Work-related consequences of binge drinking include unintentional injuries, elevated health care costs, poor job performance, and absenteeism as a result of alcohol-induced hangover or other alcohol-related problems (12-16). Furthermore, lost productivity accounts for more than 70% of all costs attributable to excessive drinking (3). However, despite the substantial effects of binge drinking on employers and their employees, knowledge about the association between occupation and binge drinking is limited. Assessment of occupation-specific risk for binge drinking can provide information for guiding efforts to reduce binge drinking among workers (17-19).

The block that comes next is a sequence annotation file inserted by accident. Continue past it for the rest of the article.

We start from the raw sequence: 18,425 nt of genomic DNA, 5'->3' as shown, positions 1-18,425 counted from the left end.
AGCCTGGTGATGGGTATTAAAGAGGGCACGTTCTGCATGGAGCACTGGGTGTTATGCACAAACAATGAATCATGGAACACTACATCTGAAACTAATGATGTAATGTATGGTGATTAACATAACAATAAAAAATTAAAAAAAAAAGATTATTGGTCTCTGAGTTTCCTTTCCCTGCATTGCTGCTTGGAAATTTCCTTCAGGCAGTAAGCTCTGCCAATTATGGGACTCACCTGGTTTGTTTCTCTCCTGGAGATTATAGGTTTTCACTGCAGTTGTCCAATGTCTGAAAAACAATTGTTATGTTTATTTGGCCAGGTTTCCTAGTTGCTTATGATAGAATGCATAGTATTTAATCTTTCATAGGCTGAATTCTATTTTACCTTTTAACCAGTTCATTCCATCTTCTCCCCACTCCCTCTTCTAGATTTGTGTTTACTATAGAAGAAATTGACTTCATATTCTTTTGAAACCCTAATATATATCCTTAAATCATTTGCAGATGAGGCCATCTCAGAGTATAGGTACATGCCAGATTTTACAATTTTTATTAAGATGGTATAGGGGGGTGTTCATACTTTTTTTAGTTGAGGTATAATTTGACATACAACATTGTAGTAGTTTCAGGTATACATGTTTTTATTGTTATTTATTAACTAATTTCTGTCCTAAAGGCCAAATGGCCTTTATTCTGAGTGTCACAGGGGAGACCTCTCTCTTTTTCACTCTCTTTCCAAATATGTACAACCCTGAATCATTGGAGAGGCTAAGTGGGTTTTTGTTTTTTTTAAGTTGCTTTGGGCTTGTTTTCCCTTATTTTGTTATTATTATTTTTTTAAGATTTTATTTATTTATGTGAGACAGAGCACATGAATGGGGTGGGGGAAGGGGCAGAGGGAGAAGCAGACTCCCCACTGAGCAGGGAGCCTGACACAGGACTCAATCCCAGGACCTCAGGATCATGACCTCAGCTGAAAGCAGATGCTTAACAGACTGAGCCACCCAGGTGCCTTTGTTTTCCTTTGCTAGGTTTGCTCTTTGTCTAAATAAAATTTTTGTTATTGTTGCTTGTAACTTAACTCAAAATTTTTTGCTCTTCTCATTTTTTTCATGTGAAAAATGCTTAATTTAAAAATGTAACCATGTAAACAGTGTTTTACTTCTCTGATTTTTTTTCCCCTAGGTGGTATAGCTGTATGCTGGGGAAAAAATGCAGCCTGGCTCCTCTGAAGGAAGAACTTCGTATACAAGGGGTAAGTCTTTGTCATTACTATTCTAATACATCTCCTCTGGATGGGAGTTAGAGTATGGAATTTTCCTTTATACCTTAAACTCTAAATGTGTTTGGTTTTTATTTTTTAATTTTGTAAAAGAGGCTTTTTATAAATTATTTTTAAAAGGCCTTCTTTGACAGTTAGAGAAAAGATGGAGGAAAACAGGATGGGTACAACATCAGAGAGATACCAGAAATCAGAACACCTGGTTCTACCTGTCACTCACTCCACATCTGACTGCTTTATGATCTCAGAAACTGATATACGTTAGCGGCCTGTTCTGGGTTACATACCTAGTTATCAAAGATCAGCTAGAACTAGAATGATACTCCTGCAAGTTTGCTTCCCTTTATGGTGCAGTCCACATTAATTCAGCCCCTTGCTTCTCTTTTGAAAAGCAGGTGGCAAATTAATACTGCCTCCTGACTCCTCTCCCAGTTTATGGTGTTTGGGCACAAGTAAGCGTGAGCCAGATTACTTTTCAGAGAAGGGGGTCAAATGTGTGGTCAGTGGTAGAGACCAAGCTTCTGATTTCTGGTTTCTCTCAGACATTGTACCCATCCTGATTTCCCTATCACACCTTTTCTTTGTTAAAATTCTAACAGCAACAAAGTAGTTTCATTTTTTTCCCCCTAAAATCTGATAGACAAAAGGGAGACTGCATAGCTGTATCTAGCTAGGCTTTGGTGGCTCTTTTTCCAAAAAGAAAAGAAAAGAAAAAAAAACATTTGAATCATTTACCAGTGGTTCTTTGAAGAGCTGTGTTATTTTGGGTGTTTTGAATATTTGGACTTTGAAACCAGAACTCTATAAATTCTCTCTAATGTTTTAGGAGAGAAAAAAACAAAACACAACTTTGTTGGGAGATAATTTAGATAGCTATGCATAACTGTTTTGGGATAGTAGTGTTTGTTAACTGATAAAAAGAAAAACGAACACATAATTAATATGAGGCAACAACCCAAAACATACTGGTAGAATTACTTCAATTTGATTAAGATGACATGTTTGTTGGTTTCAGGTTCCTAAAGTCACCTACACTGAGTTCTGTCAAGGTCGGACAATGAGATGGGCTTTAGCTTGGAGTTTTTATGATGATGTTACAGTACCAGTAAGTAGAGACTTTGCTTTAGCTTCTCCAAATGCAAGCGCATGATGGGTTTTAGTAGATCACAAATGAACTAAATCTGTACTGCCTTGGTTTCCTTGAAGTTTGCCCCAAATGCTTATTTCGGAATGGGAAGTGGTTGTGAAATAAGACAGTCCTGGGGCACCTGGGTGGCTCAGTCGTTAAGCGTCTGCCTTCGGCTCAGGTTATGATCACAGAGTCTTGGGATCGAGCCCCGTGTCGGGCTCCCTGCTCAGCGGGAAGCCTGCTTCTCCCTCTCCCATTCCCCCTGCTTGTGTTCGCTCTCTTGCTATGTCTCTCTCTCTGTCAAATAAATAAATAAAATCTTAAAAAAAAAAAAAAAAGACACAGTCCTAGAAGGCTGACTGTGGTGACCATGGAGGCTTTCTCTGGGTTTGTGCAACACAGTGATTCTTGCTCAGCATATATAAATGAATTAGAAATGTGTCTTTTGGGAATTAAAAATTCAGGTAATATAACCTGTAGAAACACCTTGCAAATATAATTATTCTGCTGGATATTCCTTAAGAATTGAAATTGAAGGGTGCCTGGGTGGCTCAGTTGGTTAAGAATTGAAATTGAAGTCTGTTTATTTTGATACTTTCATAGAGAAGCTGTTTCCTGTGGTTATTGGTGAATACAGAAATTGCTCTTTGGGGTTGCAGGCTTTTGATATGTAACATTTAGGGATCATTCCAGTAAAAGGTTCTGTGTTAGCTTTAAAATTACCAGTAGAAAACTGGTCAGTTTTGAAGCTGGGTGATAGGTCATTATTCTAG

The impact of binge drinking on post college outcomes of profession and career is another significant predictor that has to be taken into consideration in any assessment of drinking trends after college. This is something that has remained to be ignored by the general community. Even though not much is known about the long term effects of college binge drinking on post college opportunities of career and profession within a life-cycle framework, some evidence puts forward the assumption that drinking problems in college has the tendency to “influence a person’s occupational opportunities. Dropouts. For example, usually do not earn what their graduating counterparts will over their lifetime. In general, existing research has shown that the labor market choices and future job prospects of younger workers with alcohol problems are relatively limited and lifetime earnings are lower than they are among those without alcohol problems” (Jennison, 2004).
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